Some example exercises of Aerobic Fitness:
3. Anaerobic Power
Imagine this principle as the sibling of Aerobic Power. Like Aerobic, Anaerobic refers to the metabolic pathway your body uses to perform a specific movement such as a sudden 50m sprint. If there is a sudden rock fall, your body will use its anaerobic system to propel you out of the way. Most coaches would see this principle as a waste for mountaineering or trekking because it is generally seen as an endurance activity but if you were in danger and needed to leap out the way or sprint over to help a teammate, then you’d be very, very grateful for the time you spent training in this metabolic pathway.
Some example exercises of Anaerobic Power:
Split Jumping Lunges
Burpees (with a high jump)
4. Core Stability
Your core includes your abdominal muscles as well as your back muscles. Having a strong, stable and dynamic core will help you in every single movement you make on a mountain or trekking route as well as in your normal life. Your core is what connects your upper body with your lower body and having a well developed core allows your upper and lower body to move more efficiently and safely at sea level and at altitude.
Some example exercises of Core Stability:
Swimming (Pilates exercise)
Mountain Climbers (with a band around both feet)
5. Leg and Glute Strength
Did you know it takes close to 200 muscles to take one step? A lot of those 200 muscles are found in your legs and glutes. You will be taking thousands upon thousands of steps on your adventure and having strong leg and glute muscles will massively help you enjoy your journey and allow you to walk and climb for hours on end.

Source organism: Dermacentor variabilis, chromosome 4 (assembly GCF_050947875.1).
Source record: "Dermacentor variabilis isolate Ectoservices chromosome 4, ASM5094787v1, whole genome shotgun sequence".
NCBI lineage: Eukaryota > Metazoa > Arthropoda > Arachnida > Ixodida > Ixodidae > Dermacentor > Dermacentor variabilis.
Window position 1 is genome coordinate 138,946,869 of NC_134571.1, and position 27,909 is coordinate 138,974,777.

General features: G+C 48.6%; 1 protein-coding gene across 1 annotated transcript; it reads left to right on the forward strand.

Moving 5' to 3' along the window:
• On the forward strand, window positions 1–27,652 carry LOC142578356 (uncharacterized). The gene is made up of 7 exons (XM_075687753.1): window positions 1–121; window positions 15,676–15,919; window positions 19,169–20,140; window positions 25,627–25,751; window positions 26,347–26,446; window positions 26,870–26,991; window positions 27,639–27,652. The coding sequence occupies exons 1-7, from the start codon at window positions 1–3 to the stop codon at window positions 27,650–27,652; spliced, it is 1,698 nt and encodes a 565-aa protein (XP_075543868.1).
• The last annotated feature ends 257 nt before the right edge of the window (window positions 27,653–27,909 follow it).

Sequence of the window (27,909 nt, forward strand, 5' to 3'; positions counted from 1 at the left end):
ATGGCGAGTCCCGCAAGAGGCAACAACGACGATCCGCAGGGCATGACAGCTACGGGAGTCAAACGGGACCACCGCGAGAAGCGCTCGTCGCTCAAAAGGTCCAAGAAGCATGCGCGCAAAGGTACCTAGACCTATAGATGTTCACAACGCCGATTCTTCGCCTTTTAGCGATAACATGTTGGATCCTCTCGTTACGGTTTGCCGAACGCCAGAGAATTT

Including these 5 training principles into your Mountaineering & Trekking Training plan is essential to your success and overall enjoyment on your adventure. Dedicate yourself to these 5 principles and you’ll reap the rewards by training your body to be in its optimal physical condition, capable of tackling even the most challenging mountaineering and trekking routes.
Some example exercises of Leg and Glute Strength:
Squats (with varied foot positions)
Side Lying Glute Exercises
How Many Hours Per Week Should I Be Training?
Again, in my book “A Step-By-Step Manual To Mountaineering & Trekking Around The World” I share the formula I developed to calculate the exact number of hours you should be training per week to reach your peak physical condition for any mountain or trekking route you choose, as well as an entire, detailed and scientific chapter dedicated to creating your own training program. You can of course guess how many hours you should be training but rather than guessing, take the time, spend the small amount of money and put in the effort to truly prepare yourself for high altitude with a scientific approach rather than a guessing game.